About the Speaker: Umesh Bagade is a Professor of History in Dr. Babasaheb Ambedkar Marathwada University, Aurangabad. He works on the history of anti-caste movements, intellectual and social history of modern Maharashtra, historiography, studies of caste economy and history of caste gender consciousness. His book, Reform Movement of Maharashtra and Caste-Class Hegemony (2006) theorizes the dynamics of religious ideologies entrapped in caste-class contradictions of 19th century Maharashtra. His biography of Mahatma Jotirao Phule situates Phule as the major thinker who tried to build alternative culture in19th century Mahrashtra. Prof Bagade is currently working on trilogy of books tracing three different trajectories of caste consciousness in Modern Maharashtra unfolding changing textures of Dalit, peasant and Brahmin caste consciousness. He has served as Director of Rajashri Shahu Maharaj Research Center. He also worked as the member of editorial board of the journals like Shrivani, Samaj Prabodhan Patrika; he worked in various capacities on the board of studies in different universities and also worked as member of advisory Board of center of freedom struggle IGNOU New Delhi. He is president of Nana Patil Academy working as collaborative intellectual intervention in social transformation.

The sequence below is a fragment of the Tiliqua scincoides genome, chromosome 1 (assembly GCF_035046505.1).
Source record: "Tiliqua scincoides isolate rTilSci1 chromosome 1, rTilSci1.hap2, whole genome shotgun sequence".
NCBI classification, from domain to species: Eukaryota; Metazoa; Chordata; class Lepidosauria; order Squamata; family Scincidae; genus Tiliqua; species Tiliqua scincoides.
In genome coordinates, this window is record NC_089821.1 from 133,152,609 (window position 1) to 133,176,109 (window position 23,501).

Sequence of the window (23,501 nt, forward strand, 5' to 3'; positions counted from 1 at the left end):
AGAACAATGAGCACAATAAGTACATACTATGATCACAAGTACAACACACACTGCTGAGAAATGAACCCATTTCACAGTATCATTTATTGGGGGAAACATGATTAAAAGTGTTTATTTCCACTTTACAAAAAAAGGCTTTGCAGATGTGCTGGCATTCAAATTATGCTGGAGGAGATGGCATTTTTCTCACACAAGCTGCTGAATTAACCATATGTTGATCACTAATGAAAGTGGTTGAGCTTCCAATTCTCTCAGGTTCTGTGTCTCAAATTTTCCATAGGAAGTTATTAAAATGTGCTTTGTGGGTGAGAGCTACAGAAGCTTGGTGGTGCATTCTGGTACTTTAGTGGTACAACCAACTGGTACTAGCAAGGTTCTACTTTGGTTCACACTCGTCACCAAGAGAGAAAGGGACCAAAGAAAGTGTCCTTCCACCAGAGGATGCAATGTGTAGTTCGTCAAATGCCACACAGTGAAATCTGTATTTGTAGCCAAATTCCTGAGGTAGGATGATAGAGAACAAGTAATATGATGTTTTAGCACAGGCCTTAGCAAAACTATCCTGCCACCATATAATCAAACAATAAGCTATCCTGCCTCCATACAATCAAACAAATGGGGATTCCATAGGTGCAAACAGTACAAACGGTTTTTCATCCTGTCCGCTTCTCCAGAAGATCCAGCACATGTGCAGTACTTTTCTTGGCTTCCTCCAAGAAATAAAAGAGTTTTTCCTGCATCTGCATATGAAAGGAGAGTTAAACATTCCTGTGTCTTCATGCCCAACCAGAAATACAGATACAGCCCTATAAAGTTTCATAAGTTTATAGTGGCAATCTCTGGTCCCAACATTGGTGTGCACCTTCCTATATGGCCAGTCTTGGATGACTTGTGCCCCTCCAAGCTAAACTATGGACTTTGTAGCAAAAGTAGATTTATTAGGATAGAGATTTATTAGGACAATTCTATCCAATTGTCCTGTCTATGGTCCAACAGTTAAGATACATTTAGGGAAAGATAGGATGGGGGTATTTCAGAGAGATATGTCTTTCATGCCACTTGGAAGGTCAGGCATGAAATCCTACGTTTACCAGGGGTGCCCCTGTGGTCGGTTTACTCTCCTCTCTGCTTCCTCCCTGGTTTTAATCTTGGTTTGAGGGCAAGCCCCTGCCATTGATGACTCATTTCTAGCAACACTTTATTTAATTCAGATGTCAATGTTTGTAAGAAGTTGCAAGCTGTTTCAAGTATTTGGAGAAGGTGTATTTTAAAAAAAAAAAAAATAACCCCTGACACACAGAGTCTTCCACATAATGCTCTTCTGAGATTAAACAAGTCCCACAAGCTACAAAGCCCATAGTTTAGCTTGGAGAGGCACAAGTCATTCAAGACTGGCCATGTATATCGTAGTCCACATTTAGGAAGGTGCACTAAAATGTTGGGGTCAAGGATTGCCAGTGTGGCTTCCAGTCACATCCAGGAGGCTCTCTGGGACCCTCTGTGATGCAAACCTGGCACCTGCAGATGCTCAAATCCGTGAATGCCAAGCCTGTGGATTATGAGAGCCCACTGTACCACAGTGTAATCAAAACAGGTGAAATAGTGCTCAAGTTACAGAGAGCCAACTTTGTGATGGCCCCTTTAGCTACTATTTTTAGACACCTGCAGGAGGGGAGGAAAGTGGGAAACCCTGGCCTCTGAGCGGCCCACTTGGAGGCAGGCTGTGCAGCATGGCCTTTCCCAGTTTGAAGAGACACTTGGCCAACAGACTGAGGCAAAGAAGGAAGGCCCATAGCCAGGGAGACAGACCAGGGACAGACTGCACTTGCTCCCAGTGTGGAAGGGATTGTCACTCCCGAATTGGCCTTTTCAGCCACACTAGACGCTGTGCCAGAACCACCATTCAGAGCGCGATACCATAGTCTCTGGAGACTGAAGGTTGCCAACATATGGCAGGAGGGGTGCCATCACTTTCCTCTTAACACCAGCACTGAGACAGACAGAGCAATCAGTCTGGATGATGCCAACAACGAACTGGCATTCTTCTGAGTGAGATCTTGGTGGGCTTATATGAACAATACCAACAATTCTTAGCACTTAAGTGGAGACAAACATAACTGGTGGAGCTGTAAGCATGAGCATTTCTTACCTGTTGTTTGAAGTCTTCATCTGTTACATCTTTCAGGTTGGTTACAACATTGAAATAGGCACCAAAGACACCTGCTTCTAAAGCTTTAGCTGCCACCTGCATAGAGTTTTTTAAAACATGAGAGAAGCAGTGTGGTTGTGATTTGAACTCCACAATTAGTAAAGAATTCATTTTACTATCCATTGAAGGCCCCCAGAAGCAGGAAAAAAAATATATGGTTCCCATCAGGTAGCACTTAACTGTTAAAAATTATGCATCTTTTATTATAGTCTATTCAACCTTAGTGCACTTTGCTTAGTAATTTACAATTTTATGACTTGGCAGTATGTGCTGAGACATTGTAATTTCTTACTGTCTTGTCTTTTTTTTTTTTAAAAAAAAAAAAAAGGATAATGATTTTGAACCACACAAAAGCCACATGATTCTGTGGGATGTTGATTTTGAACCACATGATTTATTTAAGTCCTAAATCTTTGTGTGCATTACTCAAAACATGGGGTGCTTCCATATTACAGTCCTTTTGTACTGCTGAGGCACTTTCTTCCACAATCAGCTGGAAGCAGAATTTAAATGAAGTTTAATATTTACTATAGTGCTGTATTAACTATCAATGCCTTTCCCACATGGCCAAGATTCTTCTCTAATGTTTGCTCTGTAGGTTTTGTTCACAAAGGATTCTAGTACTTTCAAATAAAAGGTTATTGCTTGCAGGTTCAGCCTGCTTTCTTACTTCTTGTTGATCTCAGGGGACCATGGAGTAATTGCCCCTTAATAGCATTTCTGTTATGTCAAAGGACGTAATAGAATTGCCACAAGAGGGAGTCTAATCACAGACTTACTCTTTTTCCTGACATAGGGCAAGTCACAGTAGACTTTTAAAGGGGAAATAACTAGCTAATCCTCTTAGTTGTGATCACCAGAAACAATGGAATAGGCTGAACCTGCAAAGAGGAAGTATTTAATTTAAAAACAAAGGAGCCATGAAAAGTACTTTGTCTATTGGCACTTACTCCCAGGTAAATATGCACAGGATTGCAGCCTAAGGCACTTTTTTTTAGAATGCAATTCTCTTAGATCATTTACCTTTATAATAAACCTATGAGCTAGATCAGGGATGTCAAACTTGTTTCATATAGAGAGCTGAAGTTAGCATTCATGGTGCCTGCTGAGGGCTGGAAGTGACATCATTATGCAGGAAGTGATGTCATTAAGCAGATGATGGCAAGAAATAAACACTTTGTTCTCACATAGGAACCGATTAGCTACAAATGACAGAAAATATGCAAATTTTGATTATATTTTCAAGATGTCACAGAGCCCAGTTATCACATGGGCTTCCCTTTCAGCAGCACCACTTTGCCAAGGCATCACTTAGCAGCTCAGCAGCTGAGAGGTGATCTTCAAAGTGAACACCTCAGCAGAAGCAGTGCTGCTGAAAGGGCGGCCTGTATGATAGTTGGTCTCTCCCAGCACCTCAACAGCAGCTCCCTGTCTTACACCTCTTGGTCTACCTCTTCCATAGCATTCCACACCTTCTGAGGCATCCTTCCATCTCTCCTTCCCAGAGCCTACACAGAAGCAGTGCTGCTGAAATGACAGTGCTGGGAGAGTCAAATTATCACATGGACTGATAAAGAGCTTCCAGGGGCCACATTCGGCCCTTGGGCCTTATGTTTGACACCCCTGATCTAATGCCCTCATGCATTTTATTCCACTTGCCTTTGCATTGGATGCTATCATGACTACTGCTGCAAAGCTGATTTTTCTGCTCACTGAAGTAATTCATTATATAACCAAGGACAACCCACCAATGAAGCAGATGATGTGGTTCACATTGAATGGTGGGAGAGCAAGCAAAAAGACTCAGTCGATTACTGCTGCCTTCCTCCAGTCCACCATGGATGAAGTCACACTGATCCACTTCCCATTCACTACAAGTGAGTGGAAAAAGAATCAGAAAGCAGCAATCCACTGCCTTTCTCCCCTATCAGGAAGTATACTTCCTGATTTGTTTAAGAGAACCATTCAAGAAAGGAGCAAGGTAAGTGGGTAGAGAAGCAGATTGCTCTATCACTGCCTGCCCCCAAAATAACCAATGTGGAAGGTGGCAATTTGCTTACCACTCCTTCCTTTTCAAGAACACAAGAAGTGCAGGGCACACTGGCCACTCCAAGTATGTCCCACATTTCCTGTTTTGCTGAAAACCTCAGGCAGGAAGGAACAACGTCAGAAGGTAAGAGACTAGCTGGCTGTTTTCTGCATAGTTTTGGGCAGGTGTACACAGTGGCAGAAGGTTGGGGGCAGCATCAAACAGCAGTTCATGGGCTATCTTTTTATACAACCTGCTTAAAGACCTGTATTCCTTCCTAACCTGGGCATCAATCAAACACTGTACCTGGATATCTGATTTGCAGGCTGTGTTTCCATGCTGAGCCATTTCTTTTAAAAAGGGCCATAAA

Abstract: Jotirao Phule never ever pretended to be a philosopher, nor he ever used the grandiose language of philosophy. He presented himself as a seeker of truth and identified and theorized the most important questions of his time. He discreetly reflected on manifold questions which came across his way. He also unassumingly grappled with the epistemological ontological questions of philosophy. He has commented on the method, validity and nature of the knowledge and has analyzed caste slavery; moreover, he reflected on universal human existence. Therefore, in the light of Gramsci’s definition of philosopher Com. Sharad Patil asserted that Phule was a plebian philosopher. And Gail Omvedt and G. P. Deshpande has declared him as a revolutionary thinker. By upholding empiricist criterion of knowledge Phule developed Abrahmani analytical method, blending together analytical methods of western tradition espousing enlightenment rationalism and analytical and logical rigour of anti-caste (Abrahmani) tradition. This has given distinctiveness to his theorisation. Phule approached caste question through universal conceptual category of slavery. He not only identified structures and processes of the exploitation and oppression operating under caste but unravelled the social condition of slavery structured under the Brahmanical hegemony. By unpacking details of material, social-psychological slavery of caste he ushered a struggle against unequal, inhuman and unjust caste system. His critique was complex, profound and far-reaching, he identified institutions of Brahmanical patriarchy and spelt out the exploitative symptoms of emerging capitalist order.

 

 

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